Office365 has all the pieces in play now - Exchange, Lync, Sharepoint, Skydrive, Office Web Apps along with integration to the native installed Office apps. You literally have your entire office suite available when on the go.

Microsoft and Nokia are executing well and will sonn be a force to be reckoned with.
cxf
50%
50%
cxf,
User Rank: Apprentice
4/4/2012 | 5:05:06 PM
re: Windows Phone's Big Problem: Google Ignores It
The iPhone and Android are largely personal devices. For those on Office 365, WP is completely Enterprise Ready. There's a killer app for you.
EVVJSK
50%
50%
EVVJSK,
User Rank: Apprentice
4/4/2012 | 3:45:41 PM
re: Windows Phone's Big Problem: Google Ignores It
Agreed. The killer app is not XBox Live either. It will likely be something new and innovative. Assuming Microsoft can still innovate (not sure I consider Tiles to be innovative). When everyone has a Killer App on their platform (i.e. Facebook, Twitter, etc...) it is not an advantage (I know Microsoft likes to tout that user don't have to add those apps on Windows Phone, but most users can (or get someone else to help) figure out how to get those killer apps installed. Unfortunately, Microsoft can't even buy the killer app (at least it hasn't lately). Nokia maps is probably the one thing that differentiates Nokia Windows Phone from other Windows Phone and Platforms (the fact that it comes installed AND it can cache maps). I believe Google has this in some form, but not sure how widely available it is. Innovation is the key to winning the game.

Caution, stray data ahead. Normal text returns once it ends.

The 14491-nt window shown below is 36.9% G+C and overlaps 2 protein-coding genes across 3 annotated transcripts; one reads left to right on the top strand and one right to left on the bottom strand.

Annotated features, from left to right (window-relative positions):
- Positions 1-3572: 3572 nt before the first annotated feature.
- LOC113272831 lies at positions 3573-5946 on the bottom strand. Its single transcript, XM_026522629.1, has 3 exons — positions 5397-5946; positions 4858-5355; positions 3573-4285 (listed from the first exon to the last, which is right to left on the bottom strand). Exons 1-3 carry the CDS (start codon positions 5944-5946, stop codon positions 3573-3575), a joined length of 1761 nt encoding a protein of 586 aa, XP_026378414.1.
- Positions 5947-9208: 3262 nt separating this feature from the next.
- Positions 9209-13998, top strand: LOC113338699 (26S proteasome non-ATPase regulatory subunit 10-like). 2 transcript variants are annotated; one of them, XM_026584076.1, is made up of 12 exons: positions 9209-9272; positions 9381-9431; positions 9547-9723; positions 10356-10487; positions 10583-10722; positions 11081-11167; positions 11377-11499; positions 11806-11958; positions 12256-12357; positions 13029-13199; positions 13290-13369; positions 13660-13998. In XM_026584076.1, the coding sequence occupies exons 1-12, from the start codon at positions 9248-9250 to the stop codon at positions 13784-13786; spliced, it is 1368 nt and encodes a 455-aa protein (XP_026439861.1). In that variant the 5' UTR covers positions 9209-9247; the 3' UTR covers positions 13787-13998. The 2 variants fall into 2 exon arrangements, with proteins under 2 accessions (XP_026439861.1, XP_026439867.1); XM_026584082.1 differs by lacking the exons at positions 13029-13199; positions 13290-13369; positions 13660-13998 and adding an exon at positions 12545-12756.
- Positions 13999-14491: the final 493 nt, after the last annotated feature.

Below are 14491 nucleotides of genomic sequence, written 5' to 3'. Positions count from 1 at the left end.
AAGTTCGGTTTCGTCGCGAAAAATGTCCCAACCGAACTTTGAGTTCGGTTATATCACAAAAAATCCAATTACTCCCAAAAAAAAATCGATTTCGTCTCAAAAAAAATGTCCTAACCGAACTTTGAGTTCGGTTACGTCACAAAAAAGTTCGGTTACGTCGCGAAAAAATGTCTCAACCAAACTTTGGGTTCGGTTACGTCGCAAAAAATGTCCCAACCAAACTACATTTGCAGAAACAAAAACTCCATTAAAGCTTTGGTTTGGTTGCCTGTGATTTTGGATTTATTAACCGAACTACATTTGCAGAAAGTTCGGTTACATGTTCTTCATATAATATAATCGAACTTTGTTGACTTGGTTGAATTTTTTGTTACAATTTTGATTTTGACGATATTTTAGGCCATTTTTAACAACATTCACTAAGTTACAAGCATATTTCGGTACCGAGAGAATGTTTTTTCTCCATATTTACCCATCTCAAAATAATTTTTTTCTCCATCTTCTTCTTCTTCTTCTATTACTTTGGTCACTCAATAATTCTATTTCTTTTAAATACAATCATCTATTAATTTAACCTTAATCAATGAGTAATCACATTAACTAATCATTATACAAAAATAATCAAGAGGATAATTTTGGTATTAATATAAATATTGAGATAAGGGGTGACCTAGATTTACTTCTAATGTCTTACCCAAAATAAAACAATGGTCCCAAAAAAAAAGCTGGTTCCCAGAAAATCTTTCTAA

Andrew Hornback
50%
50%
Andrew Hornback,
User Rank: Apprentice
4/4/2012 | 1:36:45 AM
re: Windows Phone's Big Problem: Google Ignores It
One of the things that you're seeing in this competition (rather not call it a fight) is that Microsoft is competing with Apple and Google on so many different fronts at this point that it seems as though the Windows Mobile platform is an afterthought so that Microsoft can say that it plays in the mobile space.

What needs to happen, to make the Windows Mobile platform more appealing is for Microsoft to create a "killer app" (to bring back a rather old phrase). Apple's "killer app" started off as iTunes and the platform mushroomed from there. Google's "killer app" is the fact that it touches nearly every aspect of an Internet user's life in some way or another. Even Blackberry had a "killer app" with its messaging superiority.

Microsoft needs to create an identity for itself in this space, or it will always be an also ran - I wouldn't necessarily say that they need to be able to support every facet of Google's service portfolio, but there needs to be something out there that people can point to and say "I need to do X, and Windows Mobile does X better than anyone else does."

Andrew Hornback
InformationWeek Contributor
dbgman1122
50%
50%
dbgman1122,
User Rank: Apprentice
4/3/2012 | 3:52:44 PM
re: Windows Phone's Big Problem: Google Ignores It
I guess the publisher did not verify his data before posting. Google just updated their search app for windows phone and I got to say it is pretty good.

I use an app that does google maps. It works pretty good.